This week at ARCHITECT we’re preparing for the upcoming holidays and year’s end with a deep-dive into gifting for the design-lovers dearest to you. (We have high-brow, low-brow, and everything in between covered.) As such, we think it’s fitting to start off our weekly wrap-up of the latest technology and materials news from around the Internet with an update from Lego (via Wired) of the latest addition to its line of architecture-inspired building sets. The Architecture Skyline Collection offers the tiny plastic bits and parts necessary to construct the assortments of buildings that, together, define some of the most recognizable skylines in the world, including that of New York City, Berlin, and Venice, whose buildings aren’t always so easy to replicate with the typical Lego sets. “After all, the Chrysler Building is famous for its Art Deco curves—and they don’t make Legos as skinny as the Flatiron Building,” says Wired. [Wired]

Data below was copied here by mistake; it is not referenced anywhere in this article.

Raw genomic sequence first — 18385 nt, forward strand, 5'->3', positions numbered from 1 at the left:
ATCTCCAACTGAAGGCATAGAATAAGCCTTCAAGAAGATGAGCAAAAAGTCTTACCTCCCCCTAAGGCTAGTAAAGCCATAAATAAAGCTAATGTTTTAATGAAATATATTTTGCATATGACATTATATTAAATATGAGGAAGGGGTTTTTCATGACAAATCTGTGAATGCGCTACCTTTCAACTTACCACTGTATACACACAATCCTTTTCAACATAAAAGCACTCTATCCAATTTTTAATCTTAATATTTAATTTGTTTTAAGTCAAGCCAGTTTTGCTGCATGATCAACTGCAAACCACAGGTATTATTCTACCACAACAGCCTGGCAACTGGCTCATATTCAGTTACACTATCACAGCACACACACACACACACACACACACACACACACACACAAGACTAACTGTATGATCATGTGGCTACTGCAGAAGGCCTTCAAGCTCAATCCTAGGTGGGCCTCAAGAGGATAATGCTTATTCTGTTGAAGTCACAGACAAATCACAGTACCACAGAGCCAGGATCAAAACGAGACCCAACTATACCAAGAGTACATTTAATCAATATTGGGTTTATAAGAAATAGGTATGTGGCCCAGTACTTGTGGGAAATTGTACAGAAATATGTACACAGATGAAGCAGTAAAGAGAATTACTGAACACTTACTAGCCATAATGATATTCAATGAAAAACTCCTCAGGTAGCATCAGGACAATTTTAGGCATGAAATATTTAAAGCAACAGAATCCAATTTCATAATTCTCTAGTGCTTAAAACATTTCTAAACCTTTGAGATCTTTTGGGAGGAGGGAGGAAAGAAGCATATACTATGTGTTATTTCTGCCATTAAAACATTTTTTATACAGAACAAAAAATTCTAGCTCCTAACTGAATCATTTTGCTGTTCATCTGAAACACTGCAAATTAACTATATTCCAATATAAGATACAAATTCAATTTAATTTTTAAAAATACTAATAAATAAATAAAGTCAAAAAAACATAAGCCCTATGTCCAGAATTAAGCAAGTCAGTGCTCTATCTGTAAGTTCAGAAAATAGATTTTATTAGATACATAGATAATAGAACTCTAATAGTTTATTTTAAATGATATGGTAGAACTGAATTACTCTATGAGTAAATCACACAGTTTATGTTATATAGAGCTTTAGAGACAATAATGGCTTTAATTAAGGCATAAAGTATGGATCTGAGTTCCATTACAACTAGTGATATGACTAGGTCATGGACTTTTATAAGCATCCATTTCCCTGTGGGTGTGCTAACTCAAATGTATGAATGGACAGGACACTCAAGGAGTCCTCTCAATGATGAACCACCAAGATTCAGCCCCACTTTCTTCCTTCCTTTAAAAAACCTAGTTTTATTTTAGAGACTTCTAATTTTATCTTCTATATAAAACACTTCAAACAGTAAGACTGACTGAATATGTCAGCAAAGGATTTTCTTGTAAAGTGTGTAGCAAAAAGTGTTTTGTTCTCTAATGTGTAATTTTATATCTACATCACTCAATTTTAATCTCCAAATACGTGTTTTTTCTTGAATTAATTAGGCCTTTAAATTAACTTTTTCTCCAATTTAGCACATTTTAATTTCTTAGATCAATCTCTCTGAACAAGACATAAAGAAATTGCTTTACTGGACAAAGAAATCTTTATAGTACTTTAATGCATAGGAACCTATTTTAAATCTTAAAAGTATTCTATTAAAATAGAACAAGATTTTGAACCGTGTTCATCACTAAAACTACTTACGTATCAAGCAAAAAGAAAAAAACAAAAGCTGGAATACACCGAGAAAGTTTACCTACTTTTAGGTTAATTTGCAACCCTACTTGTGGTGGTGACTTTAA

ICYMI:  The recent climate summit in Paris talked a big game for sustainability in the built environment, but radical innovators in the space are already at work greening their designs. Here’s how. [ARCHITECT]

Google just added the historical Inca ruins of Machu Picchu to its Street View app. One reporter tagged along to see how it was done. [The Guardian]

New York’s streets are getting smarter, from GPS-enabled buses for better arrival-tracking to plans for city-wide WiFi and neighborhood-specific informational websites. [New York Magazine]

Could moss and lichen be good for buildings? Research startup BiotA lab out of the University College London’s Bartlett School of Architecture is developing façade materials and systems that are designed to benefit from nature’s typically worrisome interventions. [The Atlantic]

Researchers at Stanford University are exploring structural cooling, which typically occurs at night, during the day through a rooftop coating that reflects solar heat back into the atmosphere to reduce the building’s mechanical cooling loads. [Fast Company’s Co.Exist]